It’s pretty basic. If you spend more than you earn you’ll be a lifetime in debt. The problem is most people don’t even think about it. The see something they want and, irresponsibly, plop down their plastic. In a few years they’re drowning in debt. It’s so common it’s not even funny.

Steps to recovery:

• Figure out your old budget. Calculate ALL your monthly expenses;
• Figure out a new budget. See where you can cut back from your previous budget;
• Start tracking your spending more diligently. Keep ALL your receipts and put them in a jar by the door. Do the same with all your monthly bills. Add them up and the end of the month and compare them with the previous month. Are your expenses going down?;
• Save the savings. If you’ve saved $100 on clothing one month, don’t turn around and spend it on eating out the next month;
• Plan for non-monthly expenses such as holiday or birthday gifts. If you forecast these expenditures on your calendar you can set aside cash to pay for them when the time comes. For example, if you’ve forecasted you spend $1000 a year on gifts, you need to set aside 1/12th of $1000 ($83.33) per month into your short-term savings fund.


3. Aggressively pay down high interest debt

Thou shalt not carry a credit card balance! Debt can cripple people’s finances. Preet recently met a family with more than $50,000 in credit card debt. At an average 28% interest rate they are paying $14,000 per year just to carry the debt. After 10 years they will have paid $140,000 in interest without putting a dent in the debt itself.

• Transfer high-interest balances to low-interest balances. If you have room on a line of credit, start by transferring the credit card balances there. A credit card with a $5,000 balance at 28% interest is costing you more than $115 in interest per month. Transfer that to a line of credit that charges 5% and you’ve saved yourself almost $100 per month.
• Develop a plan of attack for paying down your debt. Create a list of all your debts not including your mortgage. If you have three credit cards, all with a balance, list them. Preet suggests paying them off one at a time. You may want to start with the one with the highest interest rate first.


4. Read the fine print

This is the part of the contract that contain the clauses that come back to bite you later. Never sign anything at your front door the first time you meet someone, and never sign anything you don’t understand. If necessary, take the contract, read it and, if it’s satisfactory, sign it later. Don’t feel pressured to sign it right away.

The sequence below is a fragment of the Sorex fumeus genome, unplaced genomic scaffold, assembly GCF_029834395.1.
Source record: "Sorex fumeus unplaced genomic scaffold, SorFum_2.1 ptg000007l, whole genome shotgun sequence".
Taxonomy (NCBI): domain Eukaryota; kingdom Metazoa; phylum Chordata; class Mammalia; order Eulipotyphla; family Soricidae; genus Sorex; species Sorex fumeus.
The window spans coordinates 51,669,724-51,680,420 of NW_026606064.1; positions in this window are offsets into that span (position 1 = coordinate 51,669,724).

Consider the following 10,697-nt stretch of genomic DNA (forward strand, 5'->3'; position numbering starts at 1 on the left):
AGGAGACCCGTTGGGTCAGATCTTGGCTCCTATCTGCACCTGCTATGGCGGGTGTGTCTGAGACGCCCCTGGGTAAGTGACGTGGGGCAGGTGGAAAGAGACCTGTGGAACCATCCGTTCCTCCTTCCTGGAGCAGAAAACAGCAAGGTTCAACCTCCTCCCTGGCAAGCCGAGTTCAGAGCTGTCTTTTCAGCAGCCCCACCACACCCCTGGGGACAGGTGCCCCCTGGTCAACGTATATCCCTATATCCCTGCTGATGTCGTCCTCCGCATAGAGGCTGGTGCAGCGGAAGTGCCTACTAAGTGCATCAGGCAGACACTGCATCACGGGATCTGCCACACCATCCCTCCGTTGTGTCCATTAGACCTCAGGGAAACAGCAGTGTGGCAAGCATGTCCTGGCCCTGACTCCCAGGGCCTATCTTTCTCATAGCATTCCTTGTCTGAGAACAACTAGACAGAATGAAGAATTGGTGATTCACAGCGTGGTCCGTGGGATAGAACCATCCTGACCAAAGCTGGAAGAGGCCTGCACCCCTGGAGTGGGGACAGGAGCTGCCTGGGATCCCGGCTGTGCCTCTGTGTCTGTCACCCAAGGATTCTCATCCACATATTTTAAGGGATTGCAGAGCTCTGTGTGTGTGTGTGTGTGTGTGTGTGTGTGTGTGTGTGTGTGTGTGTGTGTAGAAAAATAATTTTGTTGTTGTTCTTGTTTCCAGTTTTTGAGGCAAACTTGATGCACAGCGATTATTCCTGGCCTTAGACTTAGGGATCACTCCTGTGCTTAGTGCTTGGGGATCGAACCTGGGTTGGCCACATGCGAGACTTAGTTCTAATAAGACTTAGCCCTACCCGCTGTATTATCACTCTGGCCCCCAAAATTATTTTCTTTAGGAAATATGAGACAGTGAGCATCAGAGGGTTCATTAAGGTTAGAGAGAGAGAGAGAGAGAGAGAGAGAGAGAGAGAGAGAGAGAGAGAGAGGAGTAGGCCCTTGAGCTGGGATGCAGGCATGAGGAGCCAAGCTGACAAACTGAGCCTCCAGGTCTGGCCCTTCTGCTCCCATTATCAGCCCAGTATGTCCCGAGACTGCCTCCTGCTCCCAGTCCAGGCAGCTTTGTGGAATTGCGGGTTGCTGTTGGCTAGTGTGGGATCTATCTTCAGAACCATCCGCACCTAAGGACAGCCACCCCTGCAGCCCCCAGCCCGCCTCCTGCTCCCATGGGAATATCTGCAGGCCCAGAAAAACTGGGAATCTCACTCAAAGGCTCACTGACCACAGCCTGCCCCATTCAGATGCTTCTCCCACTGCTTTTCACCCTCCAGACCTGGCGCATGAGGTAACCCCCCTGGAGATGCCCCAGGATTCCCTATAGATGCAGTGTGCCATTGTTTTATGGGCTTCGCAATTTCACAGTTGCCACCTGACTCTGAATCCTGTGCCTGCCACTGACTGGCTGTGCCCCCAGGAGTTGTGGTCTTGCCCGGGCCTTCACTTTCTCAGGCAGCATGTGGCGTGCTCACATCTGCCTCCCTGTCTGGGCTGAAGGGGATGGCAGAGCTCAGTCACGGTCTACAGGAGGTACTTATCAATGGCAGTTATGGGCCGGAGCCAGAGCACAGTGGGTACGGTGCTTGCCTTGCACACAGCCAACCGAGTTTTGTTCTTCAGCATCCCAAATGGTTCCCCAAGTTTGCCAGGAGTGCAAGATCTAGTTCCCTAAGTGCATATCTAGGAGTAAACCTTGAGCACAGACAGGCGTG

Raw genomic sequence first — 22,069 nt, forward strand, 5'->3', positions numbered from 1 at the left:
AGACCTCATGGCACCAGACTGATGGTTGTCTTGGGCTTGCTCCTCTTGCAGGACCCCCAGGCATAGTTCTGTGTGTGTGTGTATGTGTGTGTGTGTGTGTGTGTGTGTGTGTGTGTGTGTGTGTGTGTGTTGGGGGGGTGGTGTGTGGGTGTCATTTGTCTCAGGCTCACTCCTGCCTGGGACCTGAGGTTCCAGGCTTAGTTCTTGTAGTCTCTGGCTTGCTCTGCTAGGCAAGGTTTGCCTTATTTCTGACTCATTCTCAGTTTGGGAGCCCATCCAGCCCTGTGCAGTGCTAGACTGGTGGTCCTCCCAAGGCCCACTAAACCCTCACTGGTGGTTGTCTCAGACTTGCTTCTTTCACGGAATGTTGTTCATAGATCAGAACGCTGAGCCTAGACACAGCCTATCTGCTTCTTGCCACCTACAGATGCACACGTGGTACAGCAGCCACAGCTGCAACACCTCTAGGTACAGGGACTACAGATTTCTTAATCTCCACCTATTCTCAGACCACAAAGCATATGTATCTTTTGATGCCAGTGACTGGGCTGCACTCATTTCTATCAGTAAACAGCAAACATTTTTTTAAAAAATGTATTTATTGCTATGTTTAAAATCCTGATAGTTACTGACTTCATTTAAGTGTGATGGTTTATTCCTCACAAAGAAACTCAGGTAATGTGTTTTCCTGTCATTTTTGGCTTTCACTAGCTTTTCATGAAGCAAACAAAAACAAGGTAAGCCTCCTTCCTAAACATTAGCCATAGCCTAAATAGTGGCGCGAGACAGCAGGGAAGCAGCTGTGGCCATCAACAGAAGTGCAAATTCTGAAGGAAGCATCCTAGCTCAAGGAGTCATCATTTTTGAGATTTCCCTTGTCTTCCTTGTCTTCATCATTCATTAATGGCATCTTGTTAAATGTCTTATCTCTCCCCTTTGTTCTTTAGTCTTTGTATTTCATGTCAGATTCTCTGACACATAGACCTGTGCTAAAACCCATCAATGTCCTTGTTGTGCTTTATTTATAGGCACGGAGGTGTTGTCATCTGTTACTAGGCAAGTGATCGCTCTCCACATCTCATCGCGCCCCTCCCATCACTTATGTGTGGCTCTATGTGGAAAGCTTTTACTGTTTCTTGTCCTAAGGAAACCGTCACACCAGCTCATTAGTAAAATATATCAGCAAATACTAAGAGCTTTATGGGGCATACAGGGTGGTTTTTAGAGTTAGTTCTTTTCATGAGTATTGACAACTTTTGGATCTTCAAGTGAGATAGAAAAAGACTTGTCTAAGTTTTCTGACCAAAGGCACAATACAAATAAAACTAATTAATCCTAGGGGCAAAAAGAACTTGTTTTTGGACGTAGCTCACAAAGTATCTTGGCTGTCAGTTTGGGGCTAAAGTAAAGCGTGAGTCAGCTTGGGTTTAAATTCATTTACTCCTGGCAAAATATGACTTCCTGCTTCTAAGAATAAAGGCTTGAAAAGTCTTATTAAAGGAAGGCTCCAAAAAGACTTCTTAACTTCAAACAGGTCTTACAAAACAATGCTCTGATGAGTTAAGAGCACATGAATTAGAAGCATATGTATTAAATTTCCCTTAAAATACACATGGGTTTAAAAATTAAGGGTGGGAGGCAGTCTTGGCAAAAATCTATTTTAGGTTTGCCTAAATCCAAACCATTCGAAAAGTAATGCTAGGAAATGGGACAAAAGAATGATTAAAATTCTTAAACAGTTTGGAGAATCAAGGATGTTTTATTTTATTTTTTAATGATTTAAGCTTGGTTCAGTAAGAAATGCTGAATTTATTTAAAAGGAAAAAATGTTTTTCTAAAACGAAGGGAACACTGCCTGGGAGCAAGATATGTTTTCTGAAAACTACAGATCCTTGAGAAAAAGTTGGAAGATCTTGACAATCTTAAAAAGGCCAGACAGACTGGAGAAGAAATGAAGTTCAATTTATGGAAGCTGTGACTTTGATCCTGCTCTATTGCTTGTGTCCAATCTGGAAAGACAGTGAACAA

Preet gave the example of a friend of a friend who had both private insurance and mortgage life insurance. He died over the holiday season in a snowmobiling accident. He had a trace of alcohol in his system. The private insurance delivered a cheque in two weeks. The mortgage insurance claim was denied because one of the exclusions listed in the policy was that coverage would be denied if the insurer died in a motorized accident with alcohol present in the bloodstream. How many people would buy life insurance from a provider that didn’t even determine if you qualified for coverage until after you died?


5. Delayed consumption

I’ll give only one example from the book, but it’s a good one. Suppose you want to buy a $30,000 car. But you don’t have $30,000 sitting around so you decide to finance it over 7-years at 4%. You’ll end up paying $410.06 per month for a total of $34,445.04. Now say you put $410.06 in the bank at a measly 1.5% before purchasing. It would grow to $30,000 in less than six years (70 months) and you would only have to put away $28,724.19 (because of the interest you earned). You've saved nearly $6,000 and over a year of payments!

That’s the advantage of saving ahead of time for purchases instead of financing them. You wind up saving money in the long run and it takes less time to pay for things. This applies to any big ticket item. Save first, buy later! (Or buy something less expensive).


I’m going to skip Part 2 of the book. It just talks a bit about investing (Investing Basics and Financial Advisors); and goes into more detail about insurance (Insurance 101). The important stuff is in Part 1. Put it into practice and you’ll be well on your way to financial success.